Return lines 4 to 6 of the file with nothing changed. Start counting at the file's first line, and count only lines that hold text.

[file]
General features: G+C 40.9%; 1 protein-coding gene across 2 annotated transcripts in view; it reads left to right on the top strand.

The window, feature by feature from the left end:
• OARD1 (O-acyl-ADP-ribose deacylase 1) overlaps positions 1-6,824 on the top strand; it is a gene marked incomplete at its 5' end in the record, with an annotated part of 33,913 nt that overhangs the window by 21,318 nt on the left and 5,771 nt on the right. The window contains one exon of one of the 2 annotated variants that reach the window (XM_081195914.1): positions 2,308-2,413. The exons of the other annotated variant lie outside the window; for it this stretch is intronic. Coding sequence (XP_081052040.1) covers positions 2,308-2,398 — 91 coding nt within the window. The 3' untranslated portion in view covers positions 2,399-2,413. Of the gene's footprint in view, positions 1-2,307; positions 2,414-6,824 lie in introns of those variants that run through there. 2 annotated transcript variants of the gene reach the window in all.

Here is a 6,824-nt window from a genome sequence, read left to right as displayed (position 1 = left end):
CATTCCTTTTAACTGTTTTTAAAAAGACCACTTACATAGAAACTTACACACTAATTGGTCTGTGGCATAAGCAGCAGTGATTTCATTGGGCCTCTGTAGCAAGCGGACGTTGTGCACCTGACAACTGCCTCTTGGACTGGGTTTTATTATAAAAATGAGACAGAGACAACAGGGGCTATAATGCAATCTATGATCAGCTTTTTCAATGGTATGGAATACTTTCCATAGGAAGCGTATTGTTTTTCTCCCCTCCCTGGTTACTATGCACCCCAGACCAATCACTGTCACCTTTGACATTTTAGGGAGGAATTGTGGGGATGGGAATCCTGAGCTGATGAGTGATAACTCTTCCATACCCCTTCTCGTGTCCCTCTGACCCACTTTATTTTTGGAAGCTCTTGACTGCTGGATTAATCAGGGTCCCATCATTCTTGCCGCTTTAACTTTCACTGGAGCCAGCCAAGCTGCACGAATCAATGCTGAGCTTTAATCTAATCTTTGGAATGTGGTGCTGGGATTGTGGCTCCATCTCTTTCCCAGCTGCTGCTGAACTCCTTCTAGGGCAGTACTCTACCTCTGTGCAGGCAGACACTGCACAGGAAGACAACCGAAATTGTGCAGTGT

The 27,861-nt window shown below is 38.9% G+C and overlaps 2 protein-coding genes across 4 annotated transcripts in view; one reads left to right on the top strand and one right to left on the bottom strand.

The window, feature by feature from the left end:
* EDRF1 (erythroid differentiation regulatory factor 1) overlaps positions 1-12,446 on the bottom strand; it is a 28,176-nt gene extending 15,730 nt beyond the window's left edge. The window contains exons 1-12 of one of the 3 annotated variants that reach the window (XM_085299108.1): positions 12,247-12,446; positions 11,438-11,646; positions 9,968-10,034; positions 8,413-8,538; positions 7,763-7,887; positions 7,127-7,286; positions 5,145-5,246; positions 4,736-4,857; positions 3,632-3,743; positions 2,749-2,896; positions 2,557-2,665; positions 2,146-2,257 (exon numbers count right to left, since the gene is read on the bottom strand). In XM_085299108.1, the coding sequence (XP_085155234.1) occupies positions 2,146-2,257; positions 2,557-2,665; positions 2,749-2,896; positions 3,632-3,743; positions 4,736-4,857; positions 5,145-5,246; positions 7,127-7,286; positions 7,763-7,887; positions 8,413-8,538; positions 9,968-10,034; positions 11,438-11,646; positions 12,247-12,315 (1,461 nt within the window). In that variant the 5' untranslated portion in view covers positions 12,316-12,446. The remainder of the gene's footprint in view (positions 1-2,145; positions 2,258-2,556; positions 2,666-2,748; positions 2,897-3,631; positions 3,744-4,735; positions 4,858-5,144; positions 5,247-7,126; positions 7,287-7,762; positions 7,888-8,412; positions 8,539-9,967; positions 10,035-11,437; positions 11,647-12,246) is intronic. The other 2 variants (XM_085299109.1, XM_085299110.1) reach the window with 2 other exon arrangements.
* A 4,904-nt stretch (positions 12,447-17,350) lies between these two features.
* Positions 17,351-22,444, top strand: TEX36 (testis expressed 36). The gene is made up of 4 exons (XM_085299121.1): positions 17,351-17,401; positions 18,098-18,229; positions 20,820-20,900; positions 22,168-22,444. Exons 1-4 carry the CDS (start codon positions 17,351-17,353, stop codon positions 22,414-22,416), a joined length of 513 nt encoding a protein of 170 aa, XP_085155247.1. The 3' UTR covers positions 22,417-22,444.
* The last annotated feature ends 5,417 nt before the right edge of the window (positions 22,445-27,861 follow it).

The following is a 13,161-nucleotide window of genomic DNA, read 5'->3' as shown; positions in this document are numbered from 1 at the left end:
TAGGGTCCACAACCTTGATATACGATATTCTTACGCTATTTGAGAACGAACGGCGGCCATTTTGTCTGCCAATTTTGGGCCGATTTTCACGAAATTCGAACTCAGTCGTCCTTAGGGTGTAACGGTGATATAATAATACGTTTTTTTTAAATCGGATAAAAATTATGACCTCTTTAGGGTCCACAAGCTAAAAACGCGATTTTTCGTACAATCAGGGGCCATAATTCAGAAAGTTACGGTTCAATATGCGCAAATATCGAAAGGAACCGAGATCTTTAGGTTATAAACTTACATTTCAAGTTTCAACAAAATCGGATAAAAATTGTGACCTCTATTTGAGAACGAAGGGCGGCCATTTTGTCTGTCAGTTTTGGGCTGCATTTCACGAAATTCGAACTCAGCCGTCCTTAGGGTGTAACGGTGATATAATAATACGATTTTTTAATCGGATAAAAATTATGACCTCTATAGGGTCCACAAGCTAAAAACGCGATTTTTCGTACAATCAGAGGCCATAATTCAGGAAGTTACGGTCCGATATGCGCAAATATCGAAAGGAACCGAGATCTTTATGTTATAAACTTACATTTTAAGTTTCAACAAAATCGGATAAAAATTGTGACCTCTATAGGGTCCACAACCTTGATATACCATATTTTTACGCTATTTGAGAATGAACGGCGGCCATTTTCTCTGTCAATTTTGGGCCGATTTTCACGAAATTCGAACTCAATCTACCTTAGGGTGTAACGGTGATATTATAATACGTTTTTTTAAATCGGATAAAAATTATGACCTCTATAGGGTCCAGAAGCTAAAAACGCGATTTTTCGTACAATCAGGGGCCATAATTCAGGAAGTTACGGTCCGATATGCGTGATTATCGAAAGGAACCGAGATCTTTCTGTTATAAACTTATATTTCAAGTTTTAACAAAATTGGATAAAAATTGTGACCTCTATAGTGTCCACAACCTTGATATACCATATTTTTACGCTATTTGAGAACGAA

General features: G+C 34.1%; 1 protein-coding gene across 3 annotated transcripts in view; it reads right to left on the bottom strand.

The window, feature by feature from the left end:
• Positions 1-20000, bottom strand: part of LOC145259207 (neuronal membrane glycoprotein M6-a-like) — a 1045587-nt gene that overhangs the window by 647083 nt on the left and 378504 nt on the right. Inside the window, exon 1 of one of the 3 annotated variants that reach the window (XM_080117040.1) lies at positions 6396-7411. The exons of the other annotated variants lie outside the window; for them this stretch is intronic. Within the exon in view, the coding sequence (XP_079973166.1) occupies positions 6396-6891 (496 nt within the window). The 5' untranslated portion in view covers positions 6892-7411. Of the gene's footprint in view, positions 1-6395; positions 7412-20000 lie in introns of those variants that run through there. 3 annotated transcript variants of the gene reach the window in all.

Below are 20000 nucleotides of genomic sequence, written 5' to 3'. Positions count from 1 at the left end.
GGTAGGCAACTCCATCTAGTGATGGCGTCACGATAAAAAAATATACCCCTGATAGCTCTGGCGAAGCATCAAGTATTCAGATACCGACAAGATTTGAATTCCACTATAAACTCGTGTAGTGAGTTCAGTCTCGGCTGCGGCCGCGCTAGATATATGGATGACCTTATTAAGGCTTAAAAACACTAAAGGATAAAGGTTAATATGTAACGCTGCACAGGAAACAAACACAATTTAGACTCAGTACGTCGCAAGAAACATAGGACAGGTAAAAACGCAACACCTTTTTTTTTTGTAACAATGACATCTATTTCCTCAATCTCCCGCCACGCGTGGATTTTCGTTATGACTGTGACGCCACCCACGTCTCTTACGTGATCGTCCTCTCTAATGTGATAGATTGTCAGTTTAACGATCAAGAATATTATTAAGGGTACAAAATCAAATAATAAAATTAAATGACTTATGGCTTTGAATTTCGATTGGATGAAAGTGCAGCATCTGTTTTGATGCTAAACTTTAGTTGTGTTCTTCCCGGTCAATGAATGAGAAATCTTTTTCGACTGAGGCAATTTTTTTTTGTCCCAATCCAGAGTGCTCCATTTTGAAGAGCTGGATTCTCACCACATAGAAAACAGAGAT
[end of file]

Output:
Here is a 6,824-nt window from a genome sequence, read left to right as displayed (position 1 = left end):
CATTCCTTTTAACTGTTTTTAAAAAGACCACTTACATAGAAACTTACACACTAATTGGTCTGTGGCATAAGCAGCAGTGATTTCATTGGGCCTCTGTAGCAAGCGGACGTTGTGCACCTGACAACTGCCTCTTGGACTGGGTTTTATTATAAAAATGAGACAGAGACAACAGGGGCTATAATGCAATCTATGATCAGCTTTTTCAATGGTATGGAATACTTTCCATAGGAAGCGTATTGTTTTTCTCCCCTCCCTGGTTACTATGCACCCCAGACCAATCACTGTCACCTTTGACATTTTAGGGAGGAATTGTGGGGATGGGAATCCTGAGCTGATGAGTGATAACTCTTCCATACCCCTTCTCGTGTCCCTCTGACCCACTTTATTTTTGGAAGCTCTTGACTGCTGGATTAATCAGGGTCCCATCATTCTTGCCGCTTTAACTTTCACTGGAGCCAGCCAAGCTGCACGAATCAATGCTGAGCTTTAATCTAATCTTTGGAATGTGGTGCTGGGATTGTGGCTCCATCTCTTTCCCAGCTGCTGCTGAACTCCTTCTAGGGCAGTACTCTACCTCTGTGCAGGCAGACACTGCACAGGAAGACAACCGAAATTGTGCAGTGT

The 27,861-nt window shown below is 38.9% G+C and overlaps 2 protein-coding genes across 4 annotated transcripts in view; one reads left to right on the top strand and one right to left on the bottom strand.